How To Buy A Flash System

by William Lulow

Today, photographers don’t need the kind of light output that they used to in the days of film. As I have said many times, the sensors in modern digital cameras are far more sensitive to light than film is. So, we just don’t need the same kind of power from our studio flash systems any more. But, sometimes we need more than we can get from a small speedlight. To give some kind of an idea of the power difference, 100 watt seconds of light is roughly 10 times the power you would get from a small speedlight.

Here are some quality studio flash units:

Broncolor Lithium Ion Power Pack  DynalitePack  Speedotron Power Pack

These power packs have light output ranges from 1000 watt seconds to 2400 watt seconds.  The more light your unit can churn out, the smaller the f/stops you can use and thus, the greater depth of field afforded.  These are also quite expensive – ranging in price from $900 to almost $4,000.  These power packs store electricity from an outlet and release it through a flash tube when the shutter is tripped.

So, whenever you consider buying a piece of equipment like this, make sure that you actually have a use for it. Most portrait studios have smaller power packs that will allow their photographers to shoot with moderate f/stops and depth of field. Some of the more expensive ones are really designed for still life studios where shooting with very small lens openings is required.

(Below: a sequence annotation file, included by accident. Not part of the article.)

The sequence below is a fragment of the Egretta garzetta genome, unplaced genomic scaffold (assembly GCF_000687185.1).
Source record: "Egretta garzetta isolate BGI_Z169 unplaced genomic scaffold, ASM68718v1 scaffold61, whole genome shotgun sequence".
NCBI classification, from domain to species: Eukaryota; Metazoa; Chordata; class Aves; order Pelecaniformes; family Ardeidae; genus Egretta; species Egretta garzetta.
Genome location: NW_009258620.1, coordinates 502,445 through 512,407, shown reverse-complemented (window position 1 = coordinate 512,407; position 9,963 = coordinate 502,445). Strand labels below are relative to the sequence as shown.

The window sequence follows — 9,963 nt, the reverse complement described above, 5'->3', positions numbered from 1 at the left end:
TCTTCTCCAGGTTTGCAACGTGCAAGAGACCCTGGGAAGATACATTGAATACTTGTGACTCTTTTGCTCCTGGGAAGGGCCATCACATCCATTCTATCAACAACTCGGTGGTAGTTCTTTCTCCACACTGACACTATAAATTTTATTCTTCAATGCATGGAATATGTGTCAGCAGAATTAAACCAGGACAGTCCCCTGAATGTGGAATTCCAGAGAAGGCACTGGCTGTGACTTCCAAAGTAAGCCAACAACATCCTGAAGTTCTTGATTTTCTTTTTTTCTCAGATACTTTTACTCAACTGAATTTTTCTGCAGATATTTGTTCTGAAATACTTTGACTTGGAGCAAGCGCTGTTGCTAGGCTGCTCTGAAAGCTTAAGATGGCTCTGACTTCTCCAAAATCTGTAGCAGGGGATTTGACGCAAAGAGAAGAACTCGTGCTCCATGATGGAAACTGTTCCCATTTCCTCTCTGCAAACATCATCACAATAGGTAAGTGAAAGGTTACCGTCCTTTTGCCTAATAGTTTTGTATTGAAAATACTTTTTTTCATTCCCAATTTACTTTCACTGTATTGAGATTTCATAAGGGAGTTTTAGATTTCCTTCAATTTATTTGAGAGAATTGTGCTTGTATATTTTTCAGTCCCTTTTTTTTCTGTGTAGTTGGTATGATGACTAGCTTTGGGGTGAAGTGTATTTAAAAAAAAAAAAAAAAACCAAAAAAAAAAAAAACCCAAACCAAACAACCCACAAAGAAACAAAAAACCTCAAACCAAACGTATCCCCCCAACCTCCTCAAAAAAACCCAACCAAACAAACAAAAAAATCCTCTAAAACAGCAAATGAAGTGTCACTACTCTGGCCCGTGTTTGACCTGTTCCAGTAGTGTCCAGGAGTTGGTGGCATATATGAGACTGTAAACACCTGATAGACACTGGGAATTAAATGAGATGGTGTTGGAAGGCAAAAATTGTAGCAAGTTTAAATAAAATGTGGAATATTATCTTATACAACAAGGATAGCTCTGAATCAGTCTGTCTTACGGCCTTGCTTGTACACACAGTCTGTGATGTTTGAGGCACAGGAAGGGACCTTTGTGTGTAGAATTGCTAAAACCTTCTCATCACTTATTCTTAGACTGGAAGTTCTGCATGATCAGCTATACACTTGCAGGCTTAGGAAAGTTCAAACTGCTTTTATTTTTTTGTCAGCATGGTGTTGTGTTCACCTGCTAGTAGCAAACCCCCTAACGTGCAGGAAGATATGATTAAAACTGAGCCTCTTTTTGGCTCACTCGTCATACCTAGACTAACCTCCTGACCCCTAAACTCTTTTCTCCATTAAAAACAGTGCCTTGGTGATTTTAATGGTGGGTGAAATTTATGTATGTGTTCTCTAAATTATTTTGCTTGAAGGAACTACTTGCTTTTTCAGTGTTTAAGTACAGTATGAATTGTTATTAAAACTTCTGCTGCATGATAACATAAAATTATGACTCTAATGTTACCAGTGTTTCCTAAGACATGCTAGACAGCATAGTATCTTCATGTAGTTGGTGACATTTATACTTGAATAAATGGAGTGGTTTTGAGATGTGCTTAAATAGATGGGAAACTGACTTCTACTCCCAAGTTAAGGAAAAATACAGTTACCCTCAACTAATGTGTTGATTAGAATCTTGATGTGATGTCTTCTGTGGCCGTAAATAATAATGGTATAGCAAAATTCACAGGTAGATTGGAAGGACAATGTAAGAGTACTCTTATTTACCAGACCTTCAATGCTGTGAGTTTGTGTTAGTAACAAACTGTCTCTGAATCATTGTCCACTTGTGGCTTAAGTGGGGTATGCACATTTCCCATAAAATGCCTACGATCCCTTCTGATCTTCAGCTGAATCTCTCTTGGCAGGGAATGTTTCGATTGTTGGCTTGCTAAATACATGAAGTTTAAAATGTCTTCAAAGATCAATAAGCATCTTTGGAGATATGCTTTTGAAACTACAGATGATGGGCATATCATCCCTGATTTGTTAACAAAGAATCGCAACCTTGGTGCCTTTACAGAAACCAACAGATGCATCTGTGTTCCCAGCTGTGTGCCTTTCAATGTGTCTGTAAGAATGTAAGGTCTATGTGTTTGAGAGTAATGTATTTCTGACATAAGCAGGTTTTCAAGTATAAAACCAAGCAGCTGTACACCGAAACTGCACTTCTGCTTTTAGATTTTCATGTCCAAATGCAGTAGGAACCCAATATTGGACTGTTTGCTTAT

The smaller speedlights are usually good for most uses that don’t require a lot of power. Speedlights can be bounced from ceilings, walls or reflectors. A decent speedlight power is probably a guide number of 130 or so. That should enable the photographer to do some portraits with an f/5.6 opening. The other problem with speedlights is that they have limited light modifiers that can be used with them. It’s difficult to rig up an umbrella, for example, with a speedlight. There are brackets made for the purpose, but I have found them to be rather cumbersome to use.

Speedlights are more portable and are designed to provide light for situations outside the studio. They are great for fill-in applications on location, for example and are best used on-camera with extra speedlights placed on light stands. They can often simulate lighting from studio flash units, but are not as powerful.  They use batteries for power.

These are examples of some speedlights:

Canon 430 EXii  Quantum Flash  Sunpak Pz42X

So, if you shoot weddings or events and need some good portable light, speedlights are the way to go. If you do mostly studio work and need to power several flash heads at the same time, then studio flash units are necessary. Just remember that the studio units are normally much heavier, take more power and are more expensive. Portable speedlights are lighter, run on batteries, give much less power and are less expensive.